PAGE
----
Monggis Substation is a two-storey administration building and accommodation of Sabah Parks. In ground floor, there is a bathroom, toilet, park office, kitchen, living room (with TV) and a bedroom.
Above: standard room with bunk beds
In first floor, there is a living room (with TV), 3 bedrooms with bunk beds and one VIP room with two beds. Electricity is only available from 6pm to 11pm and powered by generator. The accommodation can accommodate up to 20 visitors for a small fee. My room has a ceiling fan, wardrobe and bunk beds come with pillow. To us, this is a 5-star accommodation compared to camping. By the way, you better close the windows, otherwise your room will be full with hundreds of insects attracted by the room light.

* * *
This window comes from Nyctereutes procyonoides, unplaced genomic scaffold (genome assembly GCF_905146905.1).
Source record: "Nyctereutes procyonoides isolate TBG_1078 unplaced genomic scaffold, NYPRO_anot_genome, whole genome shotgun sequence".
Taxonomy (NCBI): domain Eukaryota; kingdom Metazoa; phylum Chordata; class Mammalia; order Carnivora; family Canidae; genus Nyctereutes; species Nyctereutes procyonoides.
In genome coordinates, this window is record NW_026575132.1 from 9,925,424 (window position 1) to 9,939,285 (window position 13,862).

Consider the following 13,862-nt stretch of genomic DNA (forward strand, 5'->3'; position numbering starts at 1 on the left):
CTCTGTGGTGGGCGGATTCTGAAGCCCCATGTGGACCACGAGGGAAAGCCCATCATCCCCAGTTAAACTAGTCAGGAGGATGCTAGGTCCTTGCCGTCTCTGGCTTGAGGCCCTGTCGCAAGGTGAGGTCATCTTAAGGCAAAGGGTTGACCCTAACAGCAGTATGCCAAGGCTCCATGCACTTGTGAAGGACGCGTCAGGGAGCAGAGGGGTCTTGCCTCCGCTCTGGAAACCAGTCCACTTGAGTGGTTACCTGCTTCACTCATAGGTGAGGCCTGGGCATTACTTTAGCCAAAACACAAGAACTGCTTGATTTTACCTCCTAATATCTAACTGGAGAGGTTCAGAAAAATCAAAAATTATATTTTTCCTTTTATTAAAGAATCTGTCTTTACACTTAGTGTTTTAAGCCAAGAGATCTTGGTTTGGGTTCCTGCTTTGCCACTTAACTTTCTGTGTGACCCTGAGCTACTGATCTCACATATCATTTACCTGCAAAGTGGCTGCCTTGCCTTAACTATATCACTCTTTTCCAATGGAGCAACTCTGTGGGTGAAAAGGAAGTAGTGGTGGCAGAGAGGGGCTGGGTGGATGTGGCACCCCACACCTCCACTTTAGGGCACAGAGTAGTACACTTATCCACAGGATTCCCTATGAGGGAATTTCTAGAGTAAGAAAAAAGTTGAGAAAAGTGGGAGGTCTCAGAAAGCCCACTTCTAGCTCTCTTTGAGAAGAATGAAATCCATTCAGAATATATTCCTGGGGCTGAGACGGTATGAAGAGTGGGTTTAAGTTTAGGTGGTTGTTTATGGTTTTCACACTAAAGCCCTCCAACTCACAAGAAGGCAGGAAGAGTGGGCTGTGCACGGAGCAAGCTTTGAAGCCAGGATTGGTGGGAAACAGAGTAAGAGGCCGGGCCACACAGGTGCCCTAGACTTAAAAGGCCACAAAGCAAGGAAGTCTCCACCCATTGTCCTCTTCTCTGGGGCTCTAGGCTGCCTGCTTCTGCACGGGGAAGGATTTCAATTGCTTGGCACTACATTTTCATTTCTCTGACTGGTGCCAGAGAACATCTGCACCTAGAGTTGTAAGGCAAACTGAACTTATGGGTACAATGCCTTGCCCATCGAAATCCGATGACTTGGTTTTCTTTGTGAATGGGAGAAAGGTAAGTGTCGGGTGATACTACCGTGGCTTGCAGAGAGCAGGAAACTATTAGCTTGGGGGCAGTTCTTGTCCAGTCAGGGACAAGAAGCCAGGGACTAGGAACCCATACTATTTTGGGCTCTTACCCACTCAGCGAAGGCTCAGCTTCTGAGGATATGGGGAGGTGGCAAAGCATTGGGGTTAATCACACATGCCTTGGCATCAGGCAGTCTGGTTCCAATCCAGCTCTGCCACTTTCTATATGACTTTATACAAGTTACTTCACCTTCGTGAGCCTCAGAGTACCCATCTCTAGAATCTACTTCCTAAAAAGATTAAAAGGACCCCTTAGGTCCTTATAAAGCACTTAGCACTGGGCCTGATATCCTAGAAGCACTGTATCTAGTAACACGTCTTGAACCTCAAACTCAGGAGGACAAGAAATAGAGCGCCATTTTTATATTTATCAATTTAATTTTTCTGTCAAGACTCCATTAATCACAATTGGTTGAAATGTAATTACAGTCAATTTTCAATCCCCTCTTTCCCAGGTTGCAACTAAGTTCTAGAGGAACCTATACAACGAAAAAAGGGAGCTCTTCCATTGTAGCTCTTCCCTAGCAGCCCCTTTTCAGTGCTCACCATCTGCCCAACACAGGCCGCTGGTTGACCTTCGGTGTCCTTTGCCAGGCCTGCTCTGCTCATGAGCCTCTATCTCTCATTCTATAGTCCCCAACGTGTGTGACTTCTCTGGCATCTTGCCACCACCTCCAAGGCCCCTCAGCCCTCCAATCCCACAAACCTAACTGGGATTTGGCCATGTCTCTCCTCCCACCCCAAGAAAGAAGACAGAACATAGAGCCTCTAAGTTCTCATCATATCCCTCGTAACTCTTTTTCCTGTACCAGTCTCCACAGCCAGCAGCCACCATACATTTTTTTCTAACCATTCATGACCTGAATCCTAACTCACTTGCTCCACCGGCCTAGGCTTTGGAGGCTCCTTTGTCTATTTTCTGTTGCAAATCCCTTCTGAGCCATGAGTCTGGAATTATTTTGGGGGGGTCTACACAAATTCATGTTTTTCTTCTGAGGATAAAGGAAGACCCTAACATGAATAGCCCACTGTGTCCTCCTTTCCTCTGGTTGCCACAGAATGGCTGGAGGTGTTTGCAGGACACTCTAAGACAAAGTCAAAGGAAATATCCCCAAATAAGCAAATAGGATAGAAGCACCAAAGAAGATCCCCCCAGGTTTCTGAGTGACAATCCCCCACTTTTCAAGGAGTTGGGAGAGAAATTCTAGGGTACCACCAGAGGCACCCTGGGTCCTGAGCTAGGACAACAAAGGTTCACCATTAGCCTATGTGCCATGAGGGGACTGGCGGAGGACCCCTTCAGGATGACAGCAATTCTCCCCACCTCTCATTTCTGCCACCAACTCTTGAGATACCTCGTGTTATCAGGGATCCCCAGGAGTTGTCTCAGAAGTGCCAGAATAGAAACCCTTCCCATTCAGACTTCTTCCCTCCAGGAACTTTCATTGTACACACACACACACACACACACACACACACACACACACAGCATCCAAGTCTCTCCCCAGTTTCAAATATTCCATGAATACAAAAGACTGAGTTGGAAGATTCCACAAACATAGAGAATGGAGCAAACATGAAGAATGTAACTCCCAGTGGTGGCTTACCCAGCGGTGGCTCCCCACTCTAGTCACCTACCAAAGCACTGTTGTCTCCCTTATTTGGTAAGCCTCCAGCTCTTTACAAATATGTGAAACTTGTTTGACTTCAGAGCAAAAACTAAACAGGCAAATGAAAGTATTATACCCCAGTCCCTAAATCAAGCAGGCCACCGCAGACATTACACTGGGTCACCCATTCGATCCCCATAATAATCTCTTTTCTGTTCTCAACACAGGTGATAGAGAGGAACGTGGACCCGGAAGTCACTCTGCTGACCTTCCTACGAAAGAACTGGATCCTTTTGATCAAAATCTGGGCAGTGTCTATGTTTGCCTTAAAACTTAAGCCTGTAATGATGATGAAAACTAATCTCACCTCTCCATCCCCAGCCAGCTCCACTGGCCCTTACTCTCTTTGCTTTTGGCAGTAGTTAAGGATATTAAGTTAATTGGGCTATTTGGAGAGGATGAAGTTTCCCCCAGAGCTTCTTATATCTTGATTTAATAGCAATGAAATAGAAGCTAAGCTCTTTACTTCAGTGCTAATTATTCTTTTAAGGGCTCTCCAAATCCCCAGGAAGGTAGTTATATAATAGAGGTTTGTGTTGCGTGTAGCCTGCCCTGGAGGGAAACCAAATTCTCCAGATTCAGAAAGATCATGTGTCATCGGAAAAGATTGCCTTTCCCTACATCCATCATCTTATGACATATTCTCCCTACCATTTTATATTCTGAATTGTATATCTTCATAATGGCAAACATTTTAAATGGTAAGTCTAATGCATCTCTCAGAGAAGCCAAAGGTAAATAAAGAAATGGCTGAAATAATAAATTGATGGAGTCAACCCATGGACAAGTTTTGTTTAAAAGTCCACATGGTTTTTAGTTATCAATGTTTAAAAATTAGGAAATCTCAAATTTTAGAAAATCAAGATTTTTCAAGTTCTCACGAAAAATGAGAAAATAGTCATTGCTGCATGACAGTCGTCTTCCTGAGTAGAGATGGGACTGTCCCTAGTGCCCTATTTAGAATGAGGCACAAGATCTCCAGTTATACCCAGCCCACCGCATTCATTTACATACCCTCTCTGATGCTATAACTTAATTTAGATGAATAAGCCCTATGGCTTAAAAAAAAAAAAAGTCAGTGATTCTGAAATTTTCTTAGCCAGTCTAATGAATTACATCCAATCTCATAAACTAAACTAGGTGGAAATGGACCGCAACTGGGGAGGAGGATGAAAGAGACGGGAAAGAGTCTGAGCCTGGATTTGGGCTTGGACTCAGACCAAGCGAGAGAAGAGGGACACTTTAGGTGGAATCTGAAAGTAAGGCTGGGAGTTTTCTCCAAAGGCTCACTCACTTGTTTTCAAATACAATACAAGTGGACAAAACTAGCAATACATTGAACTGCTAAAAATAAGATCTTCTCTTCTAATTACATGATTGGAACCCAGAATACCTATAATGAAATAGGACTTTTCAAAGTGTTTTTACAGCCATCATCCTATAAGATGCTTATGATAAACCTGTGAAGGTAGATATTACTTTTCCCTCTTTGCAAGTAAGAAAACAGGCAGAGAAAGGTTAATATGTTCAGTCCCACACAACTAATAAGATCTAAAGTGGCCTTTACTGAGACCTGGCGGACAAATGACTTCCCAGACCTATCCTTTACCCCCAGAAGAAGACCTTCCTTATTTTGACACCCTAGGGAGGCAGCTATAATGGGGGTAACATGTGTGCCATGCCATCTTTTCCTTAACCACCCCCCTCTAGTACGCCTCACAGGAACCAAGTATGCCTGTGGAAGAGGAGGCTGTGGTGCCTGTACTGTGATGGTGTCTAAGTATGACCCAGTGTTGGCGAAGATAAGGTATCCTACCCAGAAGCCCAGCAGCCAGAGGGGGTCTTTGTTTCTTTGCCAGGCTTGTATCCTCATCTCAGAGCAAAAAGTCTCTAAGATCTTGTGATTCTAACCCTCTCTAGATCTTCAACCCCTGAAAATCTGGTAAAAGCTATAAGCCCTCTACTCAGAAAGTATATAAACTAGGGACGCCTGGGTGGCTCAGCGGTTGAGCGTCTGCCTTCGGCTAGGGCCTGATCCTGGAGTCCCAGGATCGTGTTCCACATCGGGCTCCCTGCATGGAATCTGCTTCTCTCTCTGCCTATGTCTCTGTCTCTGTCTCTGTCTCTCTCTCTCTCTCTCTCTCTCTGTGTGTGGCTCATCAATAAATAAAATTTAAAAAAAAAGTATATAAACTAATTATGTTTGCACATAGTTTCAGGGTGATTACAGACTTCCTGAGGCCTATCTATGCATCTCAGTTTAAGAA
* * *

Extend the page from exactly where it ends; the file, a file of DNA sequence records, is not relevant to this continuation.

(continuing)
Above: VIP room of Monggis Substation
No, there is no restaurant here and neighborhood, so you need to prepare your own meals. The kitchen in substation is quite well-equipped, common items such as refrigerator, cooking stove, gas, cooking utensils, dining table and tableware are available. Visitor is required to pay a fee of RM50 for using the gas and cooking facilities. We had rice, chicken, curry, sardine and mixed vegetables as dinner, reminisced about our experience, then crawled to our beds.
DAY 5. Going Home
Back to Kota Kinabalu
Last day is a happy day for everyone. Climbers are happy that they will be back to civilization soon; guides and porters are happy to receive their tips. After a few rounds of photo sessions, we say good bye to Monggis and Mt. Tambuyukon. Despite the muddy road caused by heavy rain last night, it was a smooth ride to head back home.